The Fox, Chaos, and Owning a Broken Brain

What I made: A Cute But Clumsy Fox

My day began as a normal day, which is to say I slept later than I meant to and then made breakfast, sat down at my computer with a beautiful fried egg over roasted red peppers and a very necessary cup of coffee, and set about to work.

And then, as it happens on every normal day, the interruptions came knocking. I got a text from my daughter: It’s senior night at my game tomorrow, and I have practice and a ton of homework tonight. Can you pull together some photos of me? Like some from when I was a baby, and some of me with my friends, and some of volleyball? And whatever else?

Once upon a time, my former coworker and Generally Amazing Human Liv Lane told me that she rejected the idea that life was a balancing act. In our culture, she suggested, it’s a juggling act, and you’re doing amazingly if you manage not to drop any balls. Sometimes we come close to dropping them, though. It’s inevitable. And when we do, it’s important to remember that success is catching the ball before it hits the ground, no matter how perilous the situation might feel. And hell, even if you do drop a ball, this is a freaking juggling act. The show must go on.

We had that conversation in 2008. I think about it almost every day.

I have built a really big, full life, and I’m proud of that. There are so many balls, and they’re all important–when push comes to shove, I’m unwilling to give any of them up. The rational part of me is grateful for the opportunities I have, and understands all the business about near-catastrophe being different than actual catastrophe. The emotional experience, however, is often clumsy and frightening. I spend a lot of time wondering if everyone else sees what a shitshow I am.

So I had three goals this morning: Get my work done, go to the gym, and make a thing. Mixed in were some side tasks related to transporting a kid and being a generally effective parent and partner. And now, here was another list of tasks. Collect photos. Send them to one hour photo place. Discover that the place’s website isn’t working. Find another place. Send them there. Pick up photos. Deliver to stressed-out kid. I wanted to do these things. It’s important to me that my kid knows I’ll help her when she’s struggling, and she, too, is a Master Juggler. We can’t get through life alone, and I don’t want her to have to try. But suddenly my day went from Mellow to Megachaos. You know. Like normal.

So it was 8pm when I finished at the gym and came home to begin my project. I’d decided on a “simple” sewing project, a cute little stuffed fox pattern I’d picked up while grabbing the photos. IMG-3438

Sewing, and most fibercraft, is something I’ve historically been good at. And like everything I used to be good at, I’m unnervingly out of practice. I experience a good deal of anxiety when I revisit old skills and find them rusty. What happened? I wonder. Did I break?

And this is where the exciting part kicks in. For the past three years, I’ve been working really hard with a therapist to move past a little goblin named PTSD. For me, one of the manifestations of PTSD is that I keep myself safe by trying to get everything right.  Mistakes are unwelcome. You have to dig deep all the time, bring your A-game every minute, because if you screw up, the world could end. It has before, after all.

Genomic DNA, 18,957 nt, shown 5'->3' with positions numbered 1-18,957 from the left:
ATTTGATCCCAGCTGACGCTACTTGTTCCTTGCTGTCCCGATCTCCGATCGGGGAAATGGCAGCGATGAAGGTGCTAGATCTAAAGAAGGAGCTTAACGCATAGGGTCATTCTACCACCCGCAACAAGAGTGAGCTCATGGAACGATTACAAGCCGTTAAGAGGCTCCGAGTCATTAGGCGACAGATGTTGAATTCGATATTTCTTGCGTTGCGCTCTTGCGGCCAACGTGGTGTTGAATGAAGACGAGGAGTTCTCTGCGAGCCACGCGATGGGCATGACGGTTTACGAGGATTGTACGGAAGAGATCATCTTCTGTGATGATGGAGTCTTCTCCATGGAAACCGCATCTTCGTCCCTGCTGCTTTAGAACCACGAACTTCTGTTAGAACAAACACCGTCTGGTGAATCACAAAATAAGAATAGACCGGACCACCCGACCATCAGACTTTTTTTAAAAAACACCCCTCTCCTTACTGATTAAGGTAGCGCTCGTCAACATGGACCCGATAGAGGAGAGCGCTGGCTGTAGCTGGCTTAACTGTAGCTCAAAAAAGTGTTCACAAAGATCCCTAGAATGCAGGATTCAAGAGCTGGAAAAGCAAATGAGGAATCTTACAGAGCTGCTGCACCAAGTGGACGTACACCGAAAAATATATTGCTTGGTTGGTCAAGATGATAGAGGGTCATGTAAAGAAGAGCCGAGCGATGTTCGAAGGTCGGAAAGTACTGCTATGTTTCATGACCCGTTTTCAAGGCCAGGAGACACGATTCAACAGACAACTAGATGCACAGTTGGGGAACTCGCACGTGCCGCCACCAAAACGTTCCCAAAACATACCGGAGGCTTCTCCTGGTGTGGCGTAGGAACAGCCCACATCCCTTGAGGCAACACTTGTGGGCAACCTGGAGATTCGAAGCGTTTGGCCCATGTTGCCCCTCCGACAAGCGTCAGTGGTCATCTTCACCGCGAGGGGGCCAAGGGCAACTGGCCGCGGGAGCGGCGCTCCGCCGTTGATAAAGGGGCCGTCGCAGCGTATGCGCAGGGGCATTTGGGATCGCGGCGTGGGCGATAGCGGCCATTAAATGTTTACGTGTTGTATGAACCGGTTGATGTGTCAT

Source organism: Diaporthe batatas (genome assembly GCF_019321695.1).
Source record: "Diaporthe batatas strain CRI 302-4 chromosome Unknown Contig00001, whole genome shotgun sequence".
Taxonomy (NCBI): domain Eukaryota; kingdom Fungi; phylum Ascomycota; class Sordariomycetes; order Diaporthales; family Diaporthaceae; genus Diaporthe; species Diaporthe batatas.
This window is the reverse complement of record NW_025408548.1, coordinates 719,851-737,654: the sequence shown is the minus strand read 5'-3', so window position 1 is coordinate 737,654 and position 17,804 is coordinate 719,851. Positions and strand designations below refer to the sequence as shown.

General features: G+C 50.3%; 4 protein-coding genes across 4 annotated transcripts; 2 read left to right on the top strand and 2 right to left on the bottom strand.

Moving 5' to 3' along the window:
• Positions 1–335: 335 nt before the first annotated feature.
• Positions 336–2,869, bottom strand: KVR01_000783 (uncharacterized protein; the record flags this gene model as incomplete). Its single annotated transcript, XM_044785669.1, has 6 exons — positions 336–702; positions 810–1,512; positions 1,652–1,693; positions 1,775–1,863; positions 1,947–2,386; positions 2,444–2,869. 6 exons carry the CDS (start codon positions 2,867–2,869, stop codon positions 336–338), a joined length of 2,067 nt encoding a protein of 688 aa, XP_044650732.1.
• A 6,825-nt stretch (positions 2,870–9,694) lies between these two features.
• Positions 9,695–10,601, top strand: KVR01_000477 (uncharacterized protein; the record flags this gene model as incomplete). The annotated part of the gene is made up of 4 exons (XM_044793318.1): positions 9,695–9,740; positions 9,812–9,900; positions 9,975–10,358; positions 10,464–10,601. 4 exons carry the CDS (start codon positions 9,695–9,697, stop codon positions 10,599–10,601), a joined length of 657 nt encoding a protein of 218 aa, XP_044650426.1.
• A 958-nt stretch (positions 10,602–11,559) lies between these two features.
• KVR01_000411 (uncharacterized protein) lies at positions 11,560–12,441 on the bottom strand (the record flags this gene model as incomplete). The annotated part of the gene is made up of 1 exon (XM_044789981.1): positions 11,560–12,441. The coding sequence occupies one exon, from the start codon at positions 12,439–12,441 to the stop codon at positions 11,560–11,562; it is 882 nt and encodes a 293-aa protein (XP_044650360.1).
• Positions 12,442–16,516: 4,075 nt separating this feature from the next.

And while much of my life has improved dramatically, the quiet, focused moments are sometimes the most terrifying, because that’s when there’s time to hear the old voices. No matter how hard you try, you can’t save yourself. Give up. It’s a disaster, anyway. You just can’t see it. 

Even though I know those thoughts are no longer true, they’re compelling as hell sometimes.

So I got out the sewing machine after the kids were asleep, and it wasn’t long before that familiar panic arrived. You’re just doing this to prove something to yourself. It’s a stupid idea to write about this, you navel-gazing weirdo. Have a drink and go to bed.

But something new happened this time. I answered back. It doesn’t matter if anyone thinks this is stupid. This is a commitment I made to myself, to learn about my capabilities and potential. It might be silly, sure, but silly can be really valuable to me, when I let myself be present enough to understand the point of it all. 

And then I cut my little fox shapes, and sewed my little fox together, and when the anxiety howled at me about the places where my stitches were clumsy, I kept sewing anyway. It wasn’t perfect, but it was a fox, and the first thing I’ve made on purpose in a good many months.

An hour and a half later, I handed my dashing partner the fox so he could pose for a photo with it before I delivered it to my sleeping Little Juggler’s room. I tucked the fox under her arm, and whispered a promise to her: “There’s enough of me to be there for you and me. I want to show you that there’s enough of you to be who you want to be, too.”

She stirred a little, muttered a groggy “Yup,” pulled the fox in tight, and went back to sleep.

Today I made a fox. I also made room to sit with my insecurity and fear, and achieve what I want to achieve anyway. 

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